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An oil pump jack pumps oil in a field near Calgary, Alberta, July 21, 2014.

TODD KOROL/REUTERS

Sanjel Corp., the privately held oil-field services company, is being broken up and sold to two rivals under a court-supervised process for undisclosed sums, it said on Monday.

Calgary-based Sanjel said STEP Energy Services, owned by private-equity firm ARC Financial Corp., is buying the Canadian hydraulic fracturing, coiled tubing and well-cementing business.

Meanwhile, Denver-based Liberty Oilfield Services is acquiring Sanjel's U.S. business. Liberty operates in the Williston, DJ and Powder River basins in the United States.

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In a statement, the company offered few details of the transactions, such as price and terms. A Sanjel executive was not immediately available for comment. Officials from STEP and Liberty said they could provide little other information until the deals close following the court process.

Calgary-based Sanjel's breakup comes as the energy-services sector reels from the effects of the oil-price collapse, which has led exploration and production companies to slash spending on operations such as drilling and other development activities.

Little has been written about Sanjel's inner workings over the years, but a filing for a debt issue in 2014 shed some light on the company's finances.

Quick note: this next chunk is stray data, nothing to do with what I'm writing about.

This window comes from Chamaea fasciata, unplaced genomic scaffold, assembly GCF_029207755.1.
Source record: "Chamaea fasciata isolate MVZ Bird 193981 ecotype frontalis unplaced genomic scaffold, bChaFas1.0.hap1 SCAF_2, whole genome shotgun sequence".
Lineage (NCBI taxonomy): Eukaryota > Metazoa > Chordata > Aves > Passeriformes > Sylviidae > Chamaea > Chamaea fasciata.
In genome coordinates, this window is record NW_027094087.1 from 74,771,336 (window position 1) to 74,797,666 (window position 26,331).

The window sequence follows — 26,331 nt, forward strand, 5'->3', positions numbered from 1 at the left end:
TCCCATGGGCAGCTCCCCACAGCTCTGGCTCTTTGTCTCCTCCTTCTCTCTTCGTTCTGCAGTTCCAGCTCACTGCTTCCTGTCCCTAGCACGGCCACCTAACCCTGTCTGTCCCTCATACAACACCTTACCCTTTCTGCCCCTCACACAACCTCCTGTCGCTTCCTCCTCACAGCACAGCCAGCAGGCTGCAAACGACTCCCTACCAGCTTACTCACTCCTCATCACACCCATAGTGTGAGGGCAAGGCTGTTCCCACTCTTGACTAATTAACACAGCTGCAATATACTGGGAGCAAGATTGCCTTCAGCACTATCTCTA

It was founded in 1982 by Don MacDonald, the company's chairman. Two years ago it ran offices in Calgary, Houston, Denver, Dubai and Mexico City, and employed 4,100 people. His son, Darin MacDonald, had been the company's president and chief executive. The two had equal financial control over the family's holdings, which included energy businesses, real estate assets and capital and technology units.

In fiscal 2014 – before the energy industry downturn – it had revenue of $1.4-billion, making it third among well-cementing and pressure pumping firms behind Trican Well Service Ltd. and Calfrac Well Services Ltd. Both of those companies have undergone major cost-cutting and job cuts to cope with the severe drop in business over the past year and a half.

Sanjel said on Monday that it obtained an initial order from an Alberta court under the Companies' Creditors Arrangement Act to help with the closing of the deals. PriceWaterhouseCoopers has been appointed monitor of the Sanjel assets during the process, it said.

The company said it expects to keep operating during the CCAA proceedings.

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